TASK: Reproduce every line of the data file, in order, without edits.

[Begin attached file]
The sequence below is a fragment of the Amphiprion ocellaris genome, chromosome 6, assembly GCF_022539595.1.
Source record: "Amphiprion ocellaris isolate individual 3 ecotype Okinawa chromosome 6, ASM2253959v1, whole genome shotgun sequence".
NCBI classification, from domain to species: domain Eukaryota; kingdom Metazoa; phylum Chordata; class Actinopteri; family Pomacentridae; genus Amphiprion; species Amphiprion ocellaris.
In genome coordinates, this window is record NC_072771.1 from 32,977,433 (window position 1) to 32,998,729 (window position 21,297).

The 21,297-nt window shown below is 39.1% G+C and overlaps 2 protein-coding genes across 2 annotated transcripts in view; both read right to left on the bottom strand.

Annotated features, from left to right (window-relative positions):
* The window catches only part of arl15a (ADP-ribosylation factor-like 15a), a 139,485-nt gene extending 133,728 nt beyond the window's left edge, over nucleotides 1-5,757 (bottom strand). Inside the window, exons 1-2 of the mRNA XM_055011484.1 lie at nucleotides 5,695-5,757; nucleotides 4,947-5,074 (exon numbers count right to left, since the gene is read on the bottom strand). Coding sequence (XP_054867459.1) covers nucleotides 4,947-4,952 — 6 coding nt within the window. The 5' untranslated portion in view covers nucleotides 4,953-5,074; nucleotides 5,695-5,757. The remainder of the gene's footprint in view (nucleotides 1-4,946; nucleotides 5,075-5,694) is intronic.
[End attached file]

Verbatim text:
The sequence below is a fragment of the Amphiprion ocellaris genome, chromosome 6, assembly GCF_022539595.1.
Source record: "Amphiprion ocellaris isolate individual 3 ecotype Okinawa chromosome 6, ASM2253959v1, whole genome shotgun sequence".
NCBI classification, from domain to species: domain Eukaryota; kingdom Metazoa; phylum Chordata; class Actinopteri; family Pomacentridae; genus Amphiprion; species Amphiprion ocellaris.
In genome coordinates, this window is record NC_072771.1 from 32,977,433 (window position 1) to 32,998,729 (window position 21,297).

The 21,297-nt window shown below is 39.1% G+C and overlaps 2 protein-coding genes across 2 annotated transcripts in view; both read right to left on the bottom strand.

Annotated features, from left to right (window-relative positions):
* The window catches only part of arl15a (ADP-ribosylation factor-like 15a), a 139,485-nt gene extending 133,728 nt beyond the window's left edge, over nucleotides 1-5,757 (bottom strand). Inside the window, exons 1-2 of the mRNA XM_055011484.1 lie at nucleotides 5,695-5,757; nucleotides 4,947-5,074 (exon numbers count right to left, since the gene is read on the bottom strand). Coding sequence (XP_054867459.1) covers nucleotides 4,947-4,952 — 6 coding nt within the window. The 5' untranslated portion in view covers nucleotides 4,953-5,074; nucleotides 5,695-5,757. The remainder of the gene's footprint in view (nucleotides 1-4,946; nucleotides 5,075-5,694) is intronic.